Kalman: Torey Krug injury will put Bruins to the test right out the gate

Matt Kalman
October 01, 2018 - 5:34 pm

Aaron Doster/USA Today Sports

The Bruins power play was the fourth-most efficient in the NHL in 2017-18.

Heading into this season they thought the greatest challenge to their potent power play was going to be getting rookie Ryan Donato to replace the net-front presence of Rick Nash.

But then Torey Krug got his skate caught in a rut and took a hit at the same time in the first period of the Bruins’ preseason finale against Philadelphia on Saturday, and the Bruins’ power-play concerns became more severe. Krug left the game and is now in a walking boot with a plan to be re-evaluated by the doctors in about three weeks.

Krug, who has been quarterbacking the Bruins’ power play for years, averaged 3:26 of man-advantage ice time last season and had 24 (five goals, 19 assists) of his 59 points during the power play last season.

As if Krug’s departure from the lineup wasn’t enough to take, defenseman Matt Grzelcyk’s status for the Bruins season-opener in Washington on Wednesday is up in the air. Grzelcyk, the obvious replacement for Krug because of his play-making abilities, didn’t play in the Philadelphia game but practiced Monday. He didn’t take contact in practice but said he felt on track to play against the Capitals.

If Grzelcyk can’t go, rookie Urho Vaakanainen could make the jump straight from the Finnish Elite League to the NHL. Vaakanainen, 19, was at the top of Boston’s first power-play unit with Donato, Patrice Bergeron, Brad Marchand and David Pastrnak in front of him at practice Monday.

“We’ll have somebody young up there, more likely Vaakanainen, Grzelcyk or Charlie [McAvoy],” coach Bruce Cassidy said. “There’ll be a bit of a learning curve there, so we’ll have to probably simplify it, get it into Pasta’s hands more often. Maybe less movement, more pucks to the net. And rely on the other group to pick up some of the slack.

“David Krejci is a very accomplished player in this league, he’s in charge of the second group, so we will rely on that group again to be more productive. And they should have more opportunities as well.”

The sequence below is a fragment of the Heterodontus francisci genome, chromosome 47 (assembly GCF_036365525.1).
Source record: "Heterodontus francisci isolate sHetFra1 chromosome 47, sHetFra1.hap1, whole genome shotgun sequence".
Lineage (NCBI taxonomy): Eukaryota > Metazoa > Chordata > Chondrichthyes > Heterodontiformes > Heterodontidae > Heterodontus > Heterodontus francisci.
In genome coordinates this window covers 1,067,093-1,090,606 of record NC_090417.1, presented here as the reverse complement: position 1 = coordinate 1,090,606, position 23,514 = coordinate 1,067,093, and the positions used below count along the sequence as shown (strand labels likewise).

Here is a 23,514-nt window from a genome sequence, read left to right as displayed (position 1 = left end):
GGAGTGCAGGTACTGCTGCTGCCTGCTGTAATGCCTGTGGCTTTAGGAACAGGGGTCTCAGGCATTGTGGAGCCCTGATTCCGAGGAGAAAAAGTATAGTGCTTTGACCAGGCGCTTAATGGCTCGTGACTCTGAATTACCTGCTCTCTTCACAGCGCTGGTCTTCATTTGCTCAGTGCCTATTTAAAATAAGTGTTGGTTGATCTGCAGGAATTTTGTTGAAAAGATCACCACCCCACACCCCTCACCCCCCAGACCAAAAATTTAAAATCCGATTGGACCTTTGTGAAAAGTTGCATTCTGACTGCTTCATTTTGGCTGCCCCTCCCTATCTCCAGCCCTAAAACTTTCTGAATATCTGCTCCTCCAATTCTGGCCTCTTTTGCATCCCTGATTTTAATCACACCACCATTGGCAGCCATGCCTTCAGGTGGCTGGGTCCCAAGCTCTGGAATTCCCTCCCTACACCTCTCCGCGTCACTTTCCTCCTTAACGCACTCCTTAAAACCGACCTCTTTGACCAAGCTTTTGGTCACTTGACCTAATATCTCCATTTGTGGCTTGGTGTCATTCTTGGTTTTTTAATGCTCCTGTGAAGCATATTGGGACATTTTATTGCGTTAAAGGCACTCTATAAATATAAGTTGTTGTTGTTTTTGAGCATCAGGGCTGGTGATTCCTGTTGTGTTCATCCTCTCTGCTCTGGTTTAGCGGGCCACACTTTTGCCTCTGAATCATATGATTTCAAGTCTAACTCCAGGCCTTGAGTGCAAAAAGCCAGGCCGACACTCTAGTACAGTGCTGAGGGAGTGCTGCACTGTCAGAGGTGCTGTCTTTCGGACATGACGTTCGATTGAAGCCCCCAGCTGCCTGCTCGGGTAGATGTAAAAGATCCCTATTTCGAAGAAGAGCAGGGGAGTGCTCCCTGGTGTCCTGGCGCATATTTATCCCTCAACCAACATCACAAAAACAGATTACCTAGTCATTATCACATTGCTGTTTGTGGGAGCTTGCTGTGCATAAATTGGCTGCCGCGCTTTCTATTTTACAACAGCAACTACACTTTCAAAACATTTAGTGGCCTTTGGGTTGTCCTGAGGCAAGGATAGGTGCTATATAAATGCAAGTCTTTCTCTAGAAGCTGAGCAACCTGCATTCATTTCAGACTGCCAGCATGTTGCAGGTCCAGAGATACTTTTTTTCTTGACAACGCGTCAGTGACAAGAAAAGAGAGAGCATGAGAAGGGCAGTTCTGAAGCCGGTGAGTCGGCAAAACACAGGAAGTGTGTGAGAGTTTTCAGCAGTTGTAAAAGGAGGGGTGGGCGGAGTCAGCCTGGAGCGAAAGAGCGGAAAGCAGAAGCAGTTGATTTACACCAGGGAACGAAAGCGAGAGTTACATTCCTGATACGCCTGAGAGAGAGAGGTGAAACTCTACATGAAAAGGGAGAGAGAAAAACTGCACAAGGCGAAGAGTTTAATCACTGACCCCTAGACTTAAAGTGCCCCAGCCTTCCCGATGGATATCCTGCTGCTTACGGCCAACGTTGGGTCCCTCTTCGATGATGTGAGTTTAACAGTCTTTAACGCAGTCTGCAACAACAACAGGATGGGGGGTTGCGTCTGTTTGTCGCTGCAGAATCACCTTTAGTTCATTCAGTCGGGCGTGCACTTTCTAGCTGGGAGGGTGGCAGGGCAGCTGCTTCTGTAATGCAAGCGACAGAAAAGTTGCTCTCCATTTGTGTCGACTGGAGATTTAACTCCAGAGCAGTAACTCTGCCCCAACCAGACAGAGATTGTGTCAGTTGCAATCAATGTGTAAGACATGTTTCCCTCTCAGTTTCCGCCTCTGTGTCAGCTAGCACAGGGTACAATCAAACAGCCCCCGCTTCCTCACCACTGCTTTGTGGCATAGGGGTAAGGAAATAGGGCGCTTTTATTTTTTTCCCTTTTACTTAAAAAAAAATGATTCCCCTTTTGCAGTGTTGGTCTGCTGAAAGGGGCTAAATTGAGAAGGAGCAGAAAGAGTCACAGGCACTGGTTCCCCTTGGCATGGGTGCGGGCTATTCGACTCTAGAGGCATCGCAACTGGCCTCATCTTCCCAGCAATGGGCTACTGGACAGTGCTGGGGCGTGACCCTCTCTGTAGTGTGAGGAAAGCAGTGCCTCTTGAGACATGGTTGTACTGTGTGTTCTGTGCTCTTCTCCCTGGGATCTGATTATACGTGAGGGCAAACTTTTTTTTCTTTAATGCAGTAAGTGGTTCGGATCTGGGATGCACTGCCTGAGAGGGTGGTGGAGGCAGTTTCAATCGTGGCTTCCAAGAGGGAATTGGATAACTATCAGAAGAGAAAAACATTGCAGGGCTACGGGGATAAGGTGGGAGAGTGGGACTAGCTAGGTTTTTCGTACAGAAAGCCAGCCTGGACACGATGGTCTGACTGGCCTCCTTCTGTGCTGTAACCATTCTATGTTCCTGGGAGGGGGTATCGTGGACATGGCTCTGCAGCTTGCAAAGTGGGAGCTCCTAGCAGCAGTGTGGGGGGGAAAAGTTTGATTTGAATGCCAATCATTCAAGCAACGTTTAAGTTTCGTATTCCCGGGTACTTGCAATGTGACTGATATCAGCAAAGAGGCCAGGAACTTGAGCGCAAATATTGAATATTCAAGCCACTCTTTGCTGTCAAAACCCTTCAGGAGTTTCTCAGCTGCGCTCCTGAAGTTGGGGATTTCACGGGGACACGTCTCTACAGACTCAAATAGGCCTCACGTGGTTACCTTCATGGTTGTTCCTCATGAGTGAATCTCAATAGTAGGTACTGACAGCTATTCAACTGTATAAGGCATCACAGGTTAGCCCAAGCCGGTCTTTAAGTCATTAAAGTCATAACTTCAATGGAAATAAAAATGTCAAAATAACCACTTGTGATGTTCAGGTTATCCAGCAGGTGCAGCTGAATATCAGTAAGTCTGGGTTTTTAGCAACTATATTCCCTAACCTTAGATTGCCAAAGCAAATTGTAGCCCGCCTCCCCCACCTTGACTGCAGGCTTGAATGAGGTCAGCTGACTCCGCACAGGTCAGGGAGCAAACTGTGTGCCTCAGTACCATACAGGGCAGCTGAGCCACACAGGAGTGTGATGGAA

The Bruins, who ranked sixth in the NHL in goals scored per game (3.26 last season), are going to need their power play more this year than last year, at least at the outset of the season.

There’s danger of the Bruins regressing offensively. It’s impossible to project that Jake DeBrusk, Danton Heinen and other young players will match or increase their point totals from last season. And so far the third line, led so valiantly by 15-goal scorer Riley Nash, figures to have more of a grit factor than offensive bent. We have yet to see a similar offensive skill from new third-line center Sean Kuraly and we don’t know if he’ll have the same success Riley Nash had centering Heinen and David Backes.

Basically with two days to go until the season starts, the first line is the only line the Bruins know they can count on for offense.

That’s where the power play could be a sort of crutch to get the Bruins’ offense through the early part of the season. Maybe Cassidy is right and the second power-play unit, which often was kept off the ice by the success of the first group, will make Krug’s absence less meaningful. Krejci led the second unit, along with McAvoy, and Backes, Heinen and DeBrusk during practice Monday. That group lacks the dynamic offensive flair of the first group, but makes up for it with a ton of savvy and grit in front of and around the net.

Or maybe Grzelcyk will return and calm fears of the Bruins’ power play going astray by mimicking Krug’s every move.

“Torey’s someone who I’ve obviously been watching for a while, a number of years, so I’m just kind of seeing and talking to him, how he operates and what he’s kind of thinking on certain plays,” said Grzelcyk, who averaged a little more than a minute of power-play ice time and had two power-play assists last season. “It’s nice to kind of have him and the coaching staff to go over that.”

The Bruins’ power play plan has been thrown off track by Krug’s injury. Now, whether it’s a group effort or a one-man replacement job, they need to find a way to make up for Krug’s loss and make sure there’s no offensive drop-off that could lead to a sluggish start in the standings.